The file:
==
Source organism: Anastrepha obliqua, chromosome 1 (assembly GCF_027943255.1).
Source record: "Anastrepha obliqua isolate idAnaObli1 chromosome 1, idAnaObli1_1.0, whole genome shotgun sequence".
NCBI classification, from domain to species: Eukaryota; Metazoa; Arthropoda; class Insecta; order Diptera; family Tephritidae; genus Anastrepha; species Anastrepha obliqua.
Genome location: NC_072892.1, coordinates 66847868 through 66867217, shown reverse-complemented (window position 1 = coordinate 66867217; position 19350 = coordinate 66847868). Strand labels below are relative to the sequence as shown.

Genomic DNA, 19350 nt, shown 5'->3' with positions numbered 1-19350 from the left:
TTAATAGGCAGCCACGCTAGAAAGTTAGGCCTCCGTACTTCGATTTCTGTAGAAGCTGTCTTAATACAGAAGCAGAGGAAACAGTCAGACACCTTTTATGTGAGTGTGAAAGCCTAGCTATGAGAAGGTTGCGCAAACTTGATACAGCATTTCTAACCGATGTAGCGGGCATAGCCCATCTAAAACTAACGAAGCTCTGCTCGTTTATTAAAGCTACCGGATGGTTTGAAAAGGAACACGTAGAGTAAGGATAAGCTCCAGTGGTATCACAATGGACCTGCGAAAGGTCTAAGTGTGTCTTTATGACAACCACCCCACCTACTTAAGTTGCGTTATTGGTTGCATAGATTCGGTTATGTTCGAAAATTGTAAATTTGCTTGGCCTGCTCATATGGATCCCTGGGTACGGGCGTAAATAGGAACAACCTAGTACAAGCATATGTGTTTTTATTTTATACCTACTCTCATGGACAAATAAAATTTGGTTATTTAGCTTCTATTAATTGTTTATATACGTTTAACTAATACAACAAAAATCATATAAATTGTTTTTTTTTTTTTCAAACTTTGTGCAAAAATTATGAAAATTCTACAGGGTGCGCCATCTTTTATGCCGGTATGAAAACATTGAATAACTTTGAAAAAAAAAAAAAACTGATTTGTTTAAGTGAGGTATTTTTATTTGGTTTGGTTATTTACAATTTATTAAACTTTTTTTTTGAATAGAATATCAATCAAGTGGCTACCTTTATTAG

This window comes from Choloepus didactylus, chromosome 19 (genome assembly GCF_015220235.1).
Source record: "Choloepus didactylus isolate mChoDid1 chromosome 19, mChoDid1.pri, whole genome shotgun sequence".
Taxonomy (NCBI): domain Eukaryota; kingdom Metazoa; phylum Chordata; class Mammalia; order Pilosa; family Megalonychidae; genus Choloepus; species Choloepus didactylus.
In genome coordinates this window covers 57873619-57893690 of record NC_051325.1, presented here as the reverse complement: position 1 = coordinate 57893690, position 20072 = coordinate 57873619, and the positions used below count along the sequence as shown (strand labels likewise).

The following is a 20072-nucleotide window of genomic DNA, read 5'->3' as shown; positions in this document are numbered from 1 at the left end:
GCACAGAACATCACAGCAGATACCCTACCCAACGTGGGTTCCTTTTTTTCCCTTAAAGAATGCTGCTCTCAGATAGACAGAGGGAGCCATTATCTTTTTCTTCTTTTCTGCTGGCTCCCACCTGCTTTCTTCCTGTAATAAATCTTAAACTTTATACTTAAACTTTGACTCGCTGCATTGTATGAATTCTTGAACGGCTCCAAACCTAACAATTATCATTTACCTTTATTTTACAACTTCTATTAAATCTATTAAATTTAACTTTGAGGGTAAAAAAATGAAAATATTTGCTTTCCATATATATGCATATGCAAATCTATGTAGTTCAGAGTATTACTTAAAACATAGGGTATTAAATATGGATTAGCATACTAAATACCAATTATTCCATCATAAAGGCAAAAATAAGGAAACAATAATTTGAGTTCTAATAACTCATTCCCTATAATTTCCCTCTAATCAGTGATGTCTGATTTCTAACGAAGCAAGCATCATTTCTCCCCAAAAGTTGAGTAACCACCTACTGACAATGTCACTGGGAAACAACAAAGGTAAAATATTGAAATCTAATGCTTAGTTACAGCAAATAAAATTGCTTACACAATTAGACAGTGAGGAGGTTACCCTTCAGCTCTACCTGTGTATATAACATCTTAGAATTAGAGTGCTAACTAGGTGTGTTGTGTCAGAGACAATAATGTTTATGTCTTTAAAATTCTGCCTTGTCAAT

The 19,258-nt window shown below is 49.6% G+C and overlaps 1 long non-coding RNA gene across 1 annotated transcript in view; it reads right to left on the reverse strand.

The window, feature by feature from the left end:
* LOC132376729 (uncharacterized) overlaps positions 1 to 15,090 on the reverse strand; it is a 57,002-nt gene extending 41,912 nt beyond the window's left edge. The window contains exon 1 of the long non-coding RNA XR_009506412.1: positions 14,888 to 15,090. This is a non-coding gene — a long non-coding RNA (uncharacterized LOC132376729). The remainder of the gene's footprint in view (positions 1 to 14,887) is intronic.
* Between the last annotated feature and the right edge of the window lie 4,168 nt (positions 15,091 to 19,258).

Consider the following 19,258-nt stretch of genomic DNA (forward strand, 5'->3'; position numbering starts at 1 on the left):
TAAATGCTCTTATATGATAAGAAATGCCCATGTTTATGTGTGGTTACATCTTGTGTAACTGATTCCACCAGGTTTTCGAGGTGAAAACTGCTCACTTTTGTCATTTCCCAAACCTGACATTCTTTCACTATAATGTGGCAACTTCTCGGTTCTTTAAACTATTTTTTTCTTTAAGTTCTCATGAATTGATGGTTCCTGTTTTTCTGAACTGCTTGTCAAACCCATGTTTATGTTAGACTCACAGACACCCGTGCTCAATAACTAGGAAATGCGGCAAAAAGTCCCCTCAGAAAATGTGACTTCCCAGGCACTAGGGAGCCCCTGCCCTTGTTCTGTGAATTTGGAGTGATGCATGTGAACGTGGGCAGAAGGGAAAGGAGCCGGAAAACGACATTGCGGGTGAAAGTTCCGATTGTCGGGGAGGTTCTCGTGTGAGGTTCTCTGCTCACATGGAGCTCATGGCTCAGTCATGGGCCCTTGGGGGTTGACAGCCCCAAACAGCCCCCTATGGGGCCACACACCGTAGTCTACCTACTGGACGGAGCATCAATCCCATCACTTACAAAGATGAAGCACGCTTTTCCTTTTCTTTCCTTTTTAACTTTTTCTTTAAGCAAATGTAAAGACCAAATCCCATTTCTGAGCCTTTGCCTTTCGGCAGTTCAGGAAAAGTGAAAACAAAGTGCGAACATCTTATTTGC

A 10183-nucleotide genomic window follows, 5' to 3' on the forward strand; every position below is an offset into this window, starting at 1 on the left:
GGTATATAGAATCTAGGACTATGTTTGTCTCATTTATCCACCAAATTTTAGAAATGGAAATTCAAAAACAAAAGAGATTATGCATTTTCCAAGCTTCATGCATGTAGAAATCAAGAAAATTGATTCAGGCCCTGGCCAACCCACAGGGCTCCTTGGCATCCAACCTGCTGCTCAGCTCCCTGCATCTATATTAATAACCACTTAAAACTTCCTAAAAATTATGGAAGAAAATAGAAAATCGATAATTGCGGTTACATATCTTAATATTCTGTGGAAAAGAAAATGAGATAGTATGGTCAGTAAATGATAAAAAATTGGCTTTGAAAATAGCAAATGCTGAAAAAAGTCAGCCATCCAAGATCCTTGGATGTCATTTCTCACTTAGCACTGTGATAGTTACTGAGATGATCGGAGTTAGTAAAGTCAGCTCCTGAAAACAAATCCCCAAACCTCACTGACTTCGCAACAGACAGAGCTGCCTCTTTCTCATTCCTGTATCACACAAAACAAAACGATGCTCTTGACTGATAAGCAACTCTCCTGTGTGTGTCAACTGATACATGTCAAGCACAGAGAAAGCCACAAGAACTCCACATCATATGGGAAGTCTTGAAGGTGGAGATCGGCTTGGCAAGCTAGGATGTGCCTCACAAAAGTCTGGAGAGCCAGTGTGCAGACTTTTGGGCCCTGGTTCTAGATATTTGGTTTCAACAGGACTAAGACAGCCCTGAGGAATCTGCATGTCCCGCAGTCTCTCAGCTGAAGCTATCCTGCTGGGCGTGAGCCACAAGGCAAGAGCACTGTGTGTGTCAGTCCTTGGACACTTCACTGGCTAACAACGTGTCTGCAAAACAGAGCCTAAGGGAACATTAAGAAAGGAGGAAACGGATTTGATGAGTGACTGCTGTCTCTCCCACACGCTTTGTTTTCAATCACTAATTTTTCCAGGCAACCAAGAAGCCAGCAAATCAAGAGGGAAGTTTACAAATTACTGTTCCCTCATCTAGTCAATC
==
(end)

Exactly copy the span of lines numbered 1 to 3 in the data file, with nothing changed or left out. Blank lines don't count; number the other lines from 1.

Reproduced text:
Source organism: Anastrepha obliqua, chromosome 1 (assembly GCF_027943255.1).
Source record: "Anastrepha obliqua isolate idAnaObli1 chromosome 1, idAnaObli1_1.0, whole genome shotgun sequence".
NCBI classification, from domain to species: Eukaryota; Metazoa; Arthropoda; class Insecta; order Diptera; family Tephritidae; genus Anastrepha; species Anastrepha obliqua.